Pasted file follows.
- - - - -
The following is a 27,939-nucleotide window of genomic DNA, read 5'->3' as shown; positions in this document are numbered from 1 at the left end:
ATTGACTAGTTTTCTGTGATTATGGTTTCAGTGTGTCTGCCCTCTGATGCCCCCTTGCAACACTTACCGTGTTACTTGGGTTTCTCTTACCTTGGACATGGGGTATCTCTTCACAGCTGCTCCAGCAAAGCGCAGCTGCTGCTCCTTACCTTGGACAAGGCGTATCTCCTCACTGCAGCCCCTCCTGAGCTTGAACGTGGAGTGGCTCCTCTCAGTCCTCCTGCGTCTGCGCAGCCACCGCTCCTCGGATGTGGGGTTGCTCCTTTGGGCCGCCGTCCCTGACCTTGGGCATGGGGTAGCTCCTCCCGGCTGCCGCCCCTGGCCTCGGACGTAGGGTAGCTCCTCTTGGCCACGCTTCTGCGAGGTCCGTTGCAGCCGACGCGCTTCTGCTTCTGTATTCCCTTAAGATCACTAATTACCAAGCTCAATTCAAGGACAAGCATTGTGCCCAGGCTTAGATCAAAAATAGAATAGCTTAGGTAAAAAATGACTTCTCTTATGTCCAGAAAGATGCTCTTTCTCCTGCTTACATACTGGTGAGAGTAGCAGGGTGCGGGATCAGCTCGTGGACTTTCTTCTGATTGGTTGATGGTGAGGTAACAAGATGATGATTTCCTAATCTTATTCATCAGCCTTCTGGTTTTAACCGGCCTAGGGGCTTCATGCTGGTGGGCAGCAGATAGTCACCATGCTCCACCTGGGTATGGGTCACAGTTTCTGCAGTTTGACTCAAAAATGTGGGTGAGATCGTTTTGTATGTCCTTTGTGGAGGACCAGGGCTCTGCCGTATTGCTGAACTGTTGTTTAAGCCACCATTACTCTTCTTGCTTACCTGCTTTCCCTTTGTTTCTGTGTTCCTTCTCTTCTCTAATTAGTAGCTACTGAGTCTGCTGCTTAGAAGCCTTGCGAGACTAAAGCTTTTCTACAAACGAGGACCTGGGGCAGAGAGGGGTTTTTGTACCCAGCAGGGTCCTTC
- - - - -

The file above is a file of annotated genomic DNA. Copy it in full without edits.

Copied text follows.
The following is a 27,939-nucleotide window of genomic DNA, read 5'->3' as shown; positions in this document are numbered from 1 at the left end:
ATTGACTAGTTTTCTGTGATTATGGTTTCAGTGTGTCTGCCCTCTGATGCCCCCTTGCAACACTTACCGTGTTACTTGGGTTTCTCTTACCTTGGACATGGGGTATCTCTTCACAGCTGCTCCAGCAAAGCGCAGCTGCTGCTCCTTACCTTGGACAAGGCGTATCTCCTCACTGCAGCCCCTCCTGAGCTTGAACGTGGAGTGGCTCCTCTCAGTCCTCCTGCGTCTGCGCAGCCACCGCTCCTCGGATGTGGGGTTGCTCCTTTGGGCCGCCGTCCCTGACCTTGGGCATGGGGTAGCTCCTCCCGGCTGCCGCCCCTGGCCTCGGACGTAGGGTAGCTCCTCTTGGCCACGCTTCTGCGAGGTCCGTTGCAGCCGACGCGCTTCTGCTTCTGTATTCCCTTAAGATCACTAATTACCAAGCTCAATTCAAGGACAAGCATTGTGCCCAGGCTTAGATCAAAAATAGAATAGCTTAGGTAAAAAATGACTTCTCTTATGTCCAGAAAGATGCTCTTTCTCCTGCTTACATACTGGTGAGAGTAGCAGGGTGCGGGATCAGCTCGTGGACTTTCTTCTGATTGGTTGATGGTGAGGTAACAAGATGATGATTTCCTAATCTTATTCATCAGCCTTCTGGTTTTAACCGGCCTAGGGGCTTCATGCTGGTGGGCAGCAGATAGTCACCATGCTCCACCTGGGTATGGGTCACAGTTTCTGCAGTTTGACTCAAAAATGTGGGTGAGATCGTTTTGTATGTCCTTTGTGGAGGACCAGGGCTCTGCCGTATTGCTGAACTGTTGTTTAAGCCACCATTACTCTTCTTGCTTACCTGCTTTCCCTTTGTTTCTGTGTTCCTTCTCTTCTCTAATTAGTAGCTACTGAGTCTGCTGCTTAGAAGCCTTGCGAGACTAAAGCTTTTCTACAAACGAGGACCTGGGGCAGAGAGGGGTTTTTGTACCCAGCAGGGTCCTTC